I took the elevator down to get me a bottle of sparkling water. Those face masks, why do we still have to wear them? On the way back up there was this cute Korean-American dad with his small son. I’ve seen them before, in the elevator, a week ago. At that time the father was carrying his boy in his arms, and they were jesting and joking and it was lovely to hear… lovely to hear the absence of child rearing for once.

This time the small boy was standing next to his father, at the back of the elevator. With big eyes gazed the boy up upon the many buttons and numbers of the panel. “One Five,” said the boy, looking at the numbers illuminated in bright red color. The elevator came to a halt, one person got out, the doors closed, and the elevator continued its ascent. “Two Two,” the boy called my floor, “Two Two You-tiu-ber,” the boy said. “Youtuber,” he repeated. I turned to look at him in surprise. He slid behind his father. How could this small boy possibly know that I’m a Youtuber? I said “Good evening,” to them both on leaving. While walking down the hallway to my apartment I took off my face mask and was thinking, “Maybe there is a little bit of magic in this world after all.”

hips be free

lift one knee
a little bit
your hip joint roll
around its leg

Free voluntary reading and brain health

Somewhen around the end of 2020, I decided to make 2021 my year of daily reading. I was aiming for (at least) 40 minutes of Free-Voluntary-Reading per day, reading fiction and such… texts written by people who care about how their sentences turn out, like David Sedaris, Wolf Haas, Raymond Carver, George RR Martin, Friedrich Torberg, Billy Collins, Thomas Bernhard, etc.

In hindsight I can’t say whether I’ve reached that daily goal of reading…, but I guess I got some reading done, at least more than in the previous two decades.

On the other hand, in fact just yesterday, I was wondering if it was worth it, the time investment. When in fact I could have bought a Playstation 5 instead, and played apocalyptic Zombie survival games, instead. I mean, here in Vietnam I could have actually bought a PS5. SONY’s gaming console is hopelessly sold out in most other countries.

So I was thinking, with my iPad resting in my lap, the book still alit. I glanced down at the page again. “Actually, that last page went quite well,” said I to myself, in my head; however that works. “Actually, my reading out loud became a lot smoother, compared to when I started out over a year ago” And then I read another 5 or 10 pages or so, finishing Chapter 2 of Wolf Haas’s book, “Das ewige Leben.”

I recalled this table from the book “The Power Of Reading”, by neurolinguist Stephan Krashen. The book says: “The table summarizes the impact of in-school free reading programs. In each case, free readers were compared to students in traditional programs (assigned reading, grammar, vocabulary, reading comprehension, spelling.)

Two findings clearly emerge from this table: First, in-school free reading programs are consistently effective. In 51 out of 54 comparisons (94 percent), readers do as well as or better than students who were engaged in traditional programs. Note that a finding of ‘No Difference’ suggests that free reading is just as good as traditional instruction.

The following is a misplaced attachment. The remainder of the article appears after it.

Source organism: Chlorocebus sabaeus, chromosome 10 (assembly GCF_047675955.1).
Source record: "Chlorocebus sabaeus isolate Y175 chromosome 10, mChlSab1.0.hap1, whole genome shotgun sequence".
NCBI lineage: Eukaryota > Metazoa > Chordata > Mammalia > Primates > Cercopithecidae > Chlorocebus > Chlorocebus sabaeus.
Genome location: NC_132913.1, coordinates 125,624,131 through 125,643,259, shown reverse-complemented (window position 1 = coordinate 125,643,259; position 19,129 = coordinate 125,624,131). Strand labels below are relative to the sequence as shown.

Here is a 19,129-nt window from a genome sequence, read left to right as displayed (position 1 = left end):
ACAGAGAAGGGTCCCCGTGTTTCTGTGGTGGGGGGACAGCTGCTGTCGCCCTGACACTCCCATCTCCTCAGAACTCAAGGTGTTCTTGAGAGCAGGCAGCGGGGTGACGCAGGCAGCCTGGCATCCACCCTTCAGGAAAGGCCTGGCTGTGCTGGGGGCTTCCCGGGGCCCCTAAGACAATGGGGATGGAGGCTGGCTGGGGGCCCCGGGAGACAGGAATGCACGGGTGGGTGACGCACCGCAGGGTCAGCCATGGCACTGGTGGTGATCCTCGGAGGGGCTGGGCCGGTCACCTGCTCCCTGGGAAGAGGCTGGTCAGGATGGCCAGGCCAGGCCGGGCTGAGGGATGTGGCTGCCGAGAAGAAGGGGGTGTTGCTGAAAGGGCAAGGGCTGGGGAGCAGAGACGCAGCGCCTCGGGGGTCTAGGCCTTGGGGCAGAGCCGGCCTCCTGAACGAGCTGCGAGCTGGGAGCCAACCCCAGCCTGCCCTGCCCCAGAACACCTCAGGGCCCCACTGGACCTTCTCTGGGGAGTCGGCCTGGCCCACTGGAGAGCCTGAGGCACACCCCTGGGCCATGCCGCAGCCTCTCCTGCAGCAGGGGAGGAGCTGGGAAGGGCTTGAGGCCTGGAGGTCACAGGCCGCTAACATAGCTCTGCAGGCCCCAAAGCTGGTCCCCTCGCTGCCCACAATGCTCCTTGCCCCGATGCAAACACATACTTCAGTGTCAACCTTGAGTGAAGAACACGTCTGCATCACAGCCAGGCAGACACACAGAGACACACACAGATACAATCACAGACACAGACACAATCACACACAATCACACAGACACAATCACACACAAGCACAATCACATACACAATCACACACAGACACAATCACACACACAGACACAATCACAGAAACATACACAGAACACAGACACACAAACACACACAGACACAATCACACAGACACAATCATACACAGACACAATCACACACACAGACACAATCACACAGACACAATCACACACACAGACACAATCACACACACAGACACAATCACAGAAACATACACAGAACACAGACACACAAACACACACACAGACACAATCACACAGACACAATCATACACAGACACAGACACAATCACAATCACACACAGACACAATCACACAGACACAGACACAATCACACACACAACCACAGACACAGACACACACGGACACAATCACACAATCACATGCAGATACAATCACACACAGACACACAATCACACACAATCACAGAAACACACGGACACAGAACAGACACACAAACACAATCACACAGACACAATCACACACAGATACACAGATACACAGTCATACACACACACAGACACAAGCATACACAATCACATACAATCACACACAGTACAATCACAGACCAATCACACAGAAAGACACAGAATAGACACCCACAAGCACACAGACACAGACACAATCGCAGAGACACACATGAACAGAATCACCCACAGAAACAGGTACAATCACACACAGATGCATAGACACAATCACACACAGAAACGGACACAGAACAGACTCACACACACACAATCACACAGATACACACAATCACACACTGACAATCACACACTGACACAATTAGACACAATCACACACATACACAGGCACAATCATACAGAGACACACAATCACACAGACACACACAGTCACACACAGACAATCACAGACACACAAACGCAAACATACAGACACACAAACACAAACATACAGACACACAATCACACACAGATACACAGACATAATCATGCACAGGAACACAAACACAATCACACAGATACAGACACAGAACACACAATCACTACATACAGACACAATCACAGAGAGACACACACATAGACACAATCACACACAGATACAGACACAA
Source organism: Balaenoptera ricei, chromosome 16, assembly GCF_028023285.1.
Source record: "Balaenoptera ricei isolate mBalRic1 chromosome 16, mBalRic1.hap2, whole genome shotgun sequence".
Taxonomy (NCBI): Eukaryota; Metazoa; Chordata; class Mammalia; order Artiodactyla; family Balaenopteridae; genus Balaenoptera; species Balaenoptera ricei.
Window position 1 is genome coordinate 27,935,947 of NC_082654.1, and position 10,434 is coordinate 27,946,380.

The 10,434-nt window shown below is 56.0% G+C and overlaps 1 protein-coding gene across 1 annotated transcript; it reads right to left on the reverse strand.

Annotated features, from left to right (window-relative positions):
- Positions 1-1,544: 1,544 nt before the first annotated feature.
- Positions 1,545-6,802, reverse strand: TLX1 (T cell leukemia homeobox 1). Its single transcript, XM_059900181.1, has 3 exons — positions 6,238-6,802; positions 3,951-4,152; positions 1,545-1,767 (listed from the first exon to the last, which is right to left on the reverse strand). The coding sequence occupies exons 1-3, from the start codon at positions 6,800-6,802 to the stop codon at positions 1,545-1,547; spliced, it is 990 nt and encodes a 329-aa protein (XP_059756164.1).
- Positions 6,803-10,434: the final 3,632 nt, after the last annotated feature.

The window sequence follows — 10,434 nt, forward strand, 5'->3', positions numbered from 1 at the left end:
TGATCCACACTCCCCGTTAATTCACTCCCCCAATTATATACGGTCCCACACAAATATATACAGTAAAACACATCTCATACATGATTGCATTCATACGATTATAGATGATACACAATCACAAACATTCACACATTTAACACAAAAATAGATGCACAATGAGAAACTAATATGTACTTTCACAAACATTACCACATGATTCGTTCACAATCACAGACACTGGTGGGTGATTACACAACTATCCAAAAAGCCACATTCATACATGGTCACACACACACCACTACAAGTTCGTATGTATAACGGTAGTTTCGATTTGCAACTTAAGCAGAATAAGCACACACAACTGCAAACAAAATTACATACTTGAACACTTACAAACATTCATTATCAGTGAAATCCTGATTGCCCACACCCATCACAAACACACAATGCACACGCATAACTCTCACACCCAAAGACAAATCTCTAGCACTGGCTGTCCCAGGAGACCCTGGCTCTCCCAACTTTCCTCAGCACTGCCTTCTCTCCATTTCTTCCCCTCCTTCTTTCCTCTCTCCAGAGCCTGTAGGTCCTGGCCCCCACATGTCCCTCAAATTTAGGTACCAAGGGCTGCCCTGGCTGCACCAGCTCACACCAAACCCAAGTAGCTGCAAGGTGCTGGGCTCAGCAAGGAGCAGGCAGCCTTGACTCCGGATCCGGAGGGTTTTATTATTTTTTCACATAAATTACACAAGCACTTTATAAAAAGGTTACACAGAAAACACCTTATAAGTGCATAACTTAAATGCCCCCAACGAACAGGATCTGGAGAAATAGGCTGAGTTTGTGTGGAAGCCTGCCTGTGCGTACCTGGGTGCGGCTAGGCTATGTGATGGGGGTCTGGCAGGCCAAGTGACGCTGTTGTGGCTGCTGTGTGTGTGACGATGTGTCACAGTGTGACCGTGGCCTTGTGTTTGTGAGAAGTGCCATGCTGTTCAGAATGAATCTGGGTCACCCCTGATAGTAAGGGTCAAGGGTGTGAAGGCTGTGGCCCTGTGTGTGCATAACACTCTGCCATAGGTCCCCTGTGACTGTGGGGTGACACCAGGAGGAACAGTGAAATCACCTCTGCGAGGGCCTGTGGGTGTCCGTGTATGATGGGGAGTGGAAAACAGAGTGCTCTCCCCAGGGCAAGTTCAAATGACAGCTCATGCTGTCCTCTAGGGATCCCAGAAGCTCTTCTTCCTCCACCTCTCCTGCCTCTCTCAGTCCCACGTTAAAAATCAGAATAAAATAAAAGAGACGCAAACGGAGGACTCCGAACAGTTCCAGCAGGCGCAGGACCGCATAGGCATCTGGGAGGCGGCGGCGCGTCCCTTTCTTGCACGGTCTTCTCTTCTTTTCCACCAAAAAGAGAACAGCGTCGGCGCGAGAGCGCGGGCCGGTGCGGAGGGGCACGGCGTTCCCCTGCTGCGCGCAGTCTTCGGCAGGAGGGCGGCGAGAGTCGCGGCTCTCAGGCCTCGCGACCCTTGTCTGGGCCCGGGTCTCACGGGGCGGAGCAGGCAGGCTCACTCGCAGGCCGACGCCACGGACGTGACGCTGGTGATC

There is also strong evidence that free reading is extremely pleasant and results in superior general knowledge. Even if free reading were equivalent to direct instruction in terms of literacy development, it should therefore be the preferred option.”

Oh, and there’s something else I’ve noticed. All this reading of fiction for more than a year, it seems to have the same effects as Crop Rotation on what I think is my brain. Sort of. “Crop rotation is the practice of planting different crops sequentially on the same plot of land to improve soil health, optimize nutrients in the soil, and combat pest and weed pressure,” says Wikipedia.

Somehow, it seems like, Free Voluntary Reading makes it more pleasant for me to read more. Even studying Chinese language—or low and behold—Vietnamese language, becomes thinkable again; Now that I’ve completely abandoned vocabulary learning and burned (deleted that is) all traditional language learning text books from my iPad. It was about time that “they” burned, instead of us. I don’t need no pesky grammar-drill books and graded readers when I’ve got J. R. R. Tolkien and Stephen Krashen on my shelves.

Also, as an afterthought, I guess I’ll hold off buying a Playstation 5 as long as there’s no diversity Zombie survival games where I can play the Zombie. Hear Me Roar.

The world, the page. The people, the writing.

“Researchers in early reading development have concluded that we ‘learn to read by reading,’ that we learn to read by attempting to make sense of what we see on the page (Goodman 1982; see also Flurkey and Xu 2003; Smith 1994b)” – Excerpt From The Power of Reading, by Stephen Krashen

“We learn to read by attempting to make sense of what we see on the page,” what a glorious expression, I said to myself while I was sitting in a coffee shop and glanced around me: “How would this translate to movement?”

I observed a guy who was turning around in sitting, a girl who was sitting cross-legged on a chair while typing on her laptop, and the barista washing a dishcloth. The world, the page. The people, the writing. Do we learn to read the world in the same way we learn to read a page in a book? Or is it the other way round? What is this city? What is the story? What am I doing here, what am I doing with my life?